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Monday, October 7, 2013

Egyptian Violence

Violence in Egypt continued today, as attackers engaged an army patrol near the Suez Canal, killing four; a car bomb tore through the Sinai Peninsula town of Al-Tor, killing two and injuring 48 people; and men armed with rocket-propelled grenades (RPGs) attacked a telecom station in Cairo’s wealthy Maadi neighborhood.

Today’s outbreak of death comes on the heels of an especially deadly weekend which saw at least 51 people murdered and hundreds of others injured, as Egyptians countrywide took to the streets in celebration of the 40th anniversary of the 1973 war with Israel. In light of these deaths, the Anti-Coup Alliance, an ad-hoc mixture of members of the newly illegal Muslim Brotherhood and other anti-military activists, has called on students to protest “against these continuing massacres” tomorrow.

U.S. Forces Look to Capture African Militants

U.S. forces abducted Libyan al-Qaeda computer expert Nazih Abdul-Hamed Nabih al-Ruqai’i from his home outside Tripoli and are currently holding him aboard the U.S.S. San Antonio, likely en route to New York City, where he has been charged with a number of crimes since 1998. As a member of Osama Bin Laden’s inner cadre, al-Ruqai’i, who is more popularly known by his nom de guerre Abu Anas al-Liby, likely had a hand in a number of al-Qaeda’s earlier attacks, including the 1998 U.S. embassy bombings in Nairobi and Dar es Salaam.

The Delta Force raid in Tripoli came hours after U.S. Navy SEALs stormed a Somalian compound in Baraawe thought to be housing al-Shabaab leader, Ikrimah. The Somalian raid was considerably less successful however, as the SEALs came under sustained fire and were forced to retreat without achieving their objective. “Al-Shabaab can lick their wounds and take some satisfaction that, after all, they repulsed the world’s most powerful military force,” said Bruce Hoffman, director of the Center for Security Studies at Georgetown University. “On the other hand, for al-Shabaab it sends a pretty disquieting message that the U.S. is willing to intervene and bring the war right to their doorstep.”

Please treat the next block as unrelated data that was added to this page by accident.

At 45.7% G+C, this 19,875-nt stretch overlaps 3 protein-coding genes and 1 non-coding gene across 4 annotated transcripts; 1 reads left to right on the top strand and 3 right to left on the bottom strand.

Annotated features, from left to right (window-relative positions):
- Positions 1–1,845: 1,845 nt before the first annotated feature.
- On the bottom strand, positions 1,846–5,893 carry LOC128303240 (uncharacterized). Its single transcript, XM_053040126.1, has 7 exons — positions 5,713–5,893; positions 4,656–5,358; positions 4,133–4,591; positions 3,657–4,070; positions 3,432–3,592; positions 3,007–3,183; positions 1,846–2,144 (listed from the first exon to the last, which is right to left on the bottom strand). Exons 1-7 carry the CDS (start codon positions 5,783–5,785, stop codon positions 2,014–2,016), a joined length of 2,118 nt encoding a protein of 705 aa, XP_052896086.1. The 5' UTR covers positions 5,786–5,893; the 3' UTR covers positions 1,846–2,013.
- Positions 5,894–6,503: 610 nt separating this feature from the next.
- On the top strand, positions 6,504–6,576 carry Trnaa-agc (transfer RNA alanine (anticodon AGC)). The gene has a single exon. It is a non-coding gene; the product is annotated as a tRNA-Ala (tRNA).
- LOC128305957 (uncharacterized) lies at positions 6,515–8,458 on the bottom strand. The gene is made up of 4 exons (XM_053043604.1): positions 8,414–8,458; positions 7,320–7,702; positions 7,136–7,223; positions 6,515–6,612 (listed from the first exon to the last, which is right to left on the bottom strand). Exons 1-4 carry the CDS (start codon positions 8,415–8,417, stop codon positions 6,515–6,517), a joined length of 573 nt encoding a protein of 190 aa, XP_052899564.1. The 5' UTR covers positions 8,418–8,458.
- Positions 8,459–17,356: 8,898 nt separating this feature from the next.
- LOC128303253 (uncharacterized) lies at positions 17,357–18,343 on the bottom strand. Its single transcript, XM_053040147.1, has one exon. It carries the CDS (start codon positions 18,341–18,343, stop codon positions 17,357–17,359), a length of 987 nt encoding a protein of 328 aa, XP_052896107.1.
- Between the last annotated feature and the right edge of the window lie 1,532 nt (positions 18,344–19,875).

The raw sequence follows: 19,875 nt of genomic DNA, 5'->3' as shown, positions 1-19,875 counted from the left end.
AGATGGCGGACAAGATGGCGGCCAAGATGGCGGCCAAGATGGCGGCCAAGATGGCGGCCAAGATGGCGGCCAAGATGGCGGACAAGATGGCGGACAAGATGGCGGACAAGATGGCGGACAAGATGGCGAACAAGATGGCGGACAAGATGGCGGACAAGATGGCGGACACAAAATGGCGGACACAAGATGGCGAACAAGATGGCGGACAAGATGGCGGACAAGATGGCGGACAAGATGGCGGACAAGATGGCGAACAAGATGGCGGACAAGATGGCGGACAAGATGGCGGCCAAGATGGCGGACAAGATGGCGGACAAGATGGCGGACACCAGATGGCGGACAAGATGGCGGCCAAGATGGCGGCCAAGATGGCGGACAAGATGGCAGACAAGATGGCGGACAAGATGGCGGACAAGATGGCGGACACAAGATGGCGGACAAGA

Peshawar Bombing Targets Health Workers

A bombing in the Budh Bher neighborhood of Peshawar, Pakistan killed two people when the blast struck a van belonging to anti-Polio activists. According to Pakistan’s high commissioner to the UK, Wajid Shamsul Hasan, the object of such attacks was to gain worldwide publicity “and make the world afraid of coming to Pakistan’s assistance when we need… a lot of assistance”. Pakistan, along with countries like Israel and Nigeria, remains one of the few places where Polio has not been eradicated. Non-governmental organizations like the Gates Foundation have made it a priority to eliminate the debilitating disease. While various factions of the Taliban and al-Qaeda have endorsed the health programs, the CIA ran a fake hepatitis vaccination campaign in Abbottabad in 2011, which was a part of the larger program to target Osama Bin Laden. The revelations of that false campaign have caused significant consternation amongst the Tehrik-i-Taliban Pakistan leaders in and around Peshawar.

Police Occupy Favelas in Rio De Janeiro

At least 12 favelas have been occupied by a massive number of Brazilian Police and Army personnel as part of an ongoing effort to pacify and dismantle the notorious shanty towns ahead of the World Cup and Olympics. While authorities entered the favelas backed by helicopters and tanks, according to authorities gangs and citizens offered little to no violent opposition. After earlier efforts ended with charges being brought against police officers for torture, kidnaping, and murder, this weekend’s efforts included significant social works. Street cleaners with brooms and buckets of whitewash have ostensibly begun to clean and repair area homes and businesses, and cable TV salespeople toured the area, offering reduced price access to favela residents, who have traditionally been barred from service.

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